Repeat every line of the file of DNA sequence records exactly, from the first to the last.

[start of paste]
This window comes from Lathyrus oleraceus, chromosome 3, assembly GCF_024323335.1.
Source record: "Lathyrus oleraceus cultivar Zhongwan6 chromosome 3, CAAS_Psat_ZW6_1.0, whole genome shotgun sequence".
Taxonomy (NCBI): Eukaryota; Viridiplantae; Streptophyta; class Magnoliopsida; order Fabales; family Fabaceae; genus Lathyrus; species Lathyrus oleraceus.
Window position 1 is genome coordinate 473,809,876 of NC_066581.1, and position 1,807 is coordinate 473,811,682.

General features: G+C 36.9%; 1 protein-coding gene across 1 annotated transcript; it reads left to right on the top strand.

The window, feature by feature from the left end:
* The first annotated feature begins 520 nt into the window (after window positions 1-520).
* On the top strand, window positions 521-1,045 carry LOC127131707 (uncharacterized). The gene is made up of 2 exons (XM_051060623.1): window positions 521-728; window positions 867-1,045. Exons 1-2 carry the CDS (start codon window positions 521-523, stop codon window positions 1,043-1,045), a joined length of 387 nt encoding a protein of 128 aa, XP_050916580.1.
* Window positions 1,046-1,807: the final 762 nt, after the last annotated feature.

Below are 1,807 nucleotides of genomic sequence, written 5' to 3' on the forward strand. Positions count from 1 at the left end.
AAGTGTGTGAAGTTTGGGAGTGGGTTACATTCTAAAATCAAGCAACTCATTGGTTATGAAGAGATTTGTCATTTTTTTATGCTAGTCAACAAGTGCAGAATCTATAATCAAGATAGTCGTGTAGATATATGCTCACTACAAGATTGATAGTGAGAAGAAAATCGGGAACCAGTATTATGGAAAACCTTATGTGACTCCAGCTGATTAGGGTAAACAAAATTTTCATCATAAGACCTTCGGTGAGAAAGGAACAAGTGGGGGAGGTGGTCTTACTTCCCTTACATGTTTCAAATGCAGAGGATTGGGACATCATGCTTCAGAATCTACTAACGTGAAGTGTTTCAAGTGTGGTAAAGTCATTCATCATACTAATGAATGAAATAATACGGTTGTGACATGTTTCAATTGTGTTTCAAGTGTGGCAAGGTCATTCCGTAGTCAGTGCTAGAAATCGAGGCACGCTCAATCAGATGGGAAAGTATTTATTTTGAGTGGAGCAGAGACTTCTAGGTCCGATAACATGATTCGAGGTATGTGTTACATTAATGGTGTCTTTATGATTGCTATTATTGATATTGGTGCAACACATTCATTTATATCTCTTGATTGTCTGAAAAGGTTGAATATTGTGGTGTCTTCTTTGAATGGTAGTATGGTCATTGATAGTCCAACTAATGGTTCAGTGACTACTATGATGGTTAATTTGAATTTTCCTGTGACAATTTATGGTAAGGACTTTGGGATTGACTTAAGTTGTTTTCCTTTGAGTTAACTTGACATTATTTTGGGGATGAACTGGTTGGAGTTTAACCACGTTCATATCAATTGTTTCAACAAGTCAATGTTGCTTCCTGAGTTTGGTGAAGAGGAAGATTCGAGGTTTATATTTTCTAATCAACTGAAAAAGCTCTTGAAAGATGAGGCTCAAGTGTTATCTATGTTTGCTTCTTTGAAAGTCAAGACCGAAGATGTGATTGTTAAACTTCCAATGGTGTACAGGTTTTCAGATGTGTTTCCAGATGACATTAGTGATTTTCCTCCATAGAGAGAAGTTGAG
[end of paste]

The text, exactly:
This window comes from Lathyrus oleraceus, chromosome 3, assembly GCF_024323335.1.
Source record: "Lathyrus oleraceus cultivar Zhongwan6 chromosome 3, CAAS_Psat_ZW6_1.0, whole genome shotgun sequence".
Taxonomy (NCBI): Eukaryota; Viridiplantae; Streptophyta; class Magnoliopsida; order Fabales; family Fabaceae; genus Lathyrus; species Lathyrus oleraceus.
Window position 1 is genome coordinate 473,809,876 of NC_066581.1, and position 1,807 is coordinate 473,811,682.

General features: G+C 36.9%; 1 protein-coding gene across 1 annotated transcript; it reads left to right on the top strand.

The window, feature by feature from the left end:
* The first annotated feature begins 520 nt into the window (after window positions 1-520).
* On the top strand, window positions 521-1,045 carry LOC127131707 (uncharacterized). The gene is made up of 2 exons (XM_051060623.1): window positions 521-728; window positions 867-1,045. Exons 1-2 carry the CDS (start codon window positions 521-523, stop codon window positions 1,043-1,045), a joined length of 387 nt encoding a protein of 128 aa, XP_050916580.1.
* Window positions 1,046-1,807: the final 762 nt, after the last annotated feature.

Below are 1,807 nucleotides of genomic sequence, written 5' to 3' on the forward strand. Positions count from 1 at the left end.
AAGTGTGTGAAGTTTGGGAGTGGGTTACATTCTAAAATCAAGCAACTCATTGGTTATGAAGAGATTTGTCATTTTTTTATGCTAGTCAACAAGTGCAGAATCTATAATCAAGATAGTCGTGTAGATATATGCTCACTACAAGATTGATAGTGAGAAGAAAATCGGGAACCAGTATTATGGAAAACCTTATGTGACTCCAGCTGATTAGGGTAAACAAAATTTTCATCATAAGACCTTCGGTGAGAAAGGAACAAGTGGGGGAGGTGGTCTTACTTCCCTTACATGTTTCAAATGCAGAGGATTGGGACATCATGCTTCAGAATCTACTAACGTGAAGTGTTTCAAGTGTGGTAAAGTCATTCATCATACTAATGAATGAAATAATACGGTTGTGACATGTTTCAATTGTGTTTCAAGTGTGGCAAGGTCATTCCGTAGTCAGTGCTAGAAATCGAGGCACGCTCAATCAGATGGGAAAGTATTTATTTTGAGTGGAGCAGAGACTTCTAGGTCCGATAACATGATTCGAGGTATGTGTTACATTAATGGTGTCTTTATGATTGCTATTATTGATATTGGTGCAACACATTCATTTATATCTCTTGATTGTCTGAAAAGGTTGAATATTGTGGTGTCTTCTTTGAATGGTAGTATGGTCATTGATAGTCCAACTAATGGTTCAGTGACTACTATGATGGTTAATTTGAATTTTCCTGTGACAATTTATGGTAAGGACTTTGGGATTGACTTAAGTTGTTTTCCTTTGAGTTAACTTGACATTATTTTGGGGATGAACTGGTTGGAGTTTAACCACGTTCATATCAATTGTTTCAACAAGTCAATGTTGCTTCCTGAGTTTGGTGAAGAGGAAGATTCGAGGTTTATATTTTCTAATCAACTGAAAAAGCTCTTGAAAGATGAGGCTCAAGTGTTATCTATGTTTGCTTCTTTGAAAGTCAAGACCGAAGATGTGATTGTTAAACTTCCAATGGTGTACAGGTTTTCAGATGTGTTTCCAGATGACATTAGTGATTTTCCTCCATAGAGAGAAGTTGAG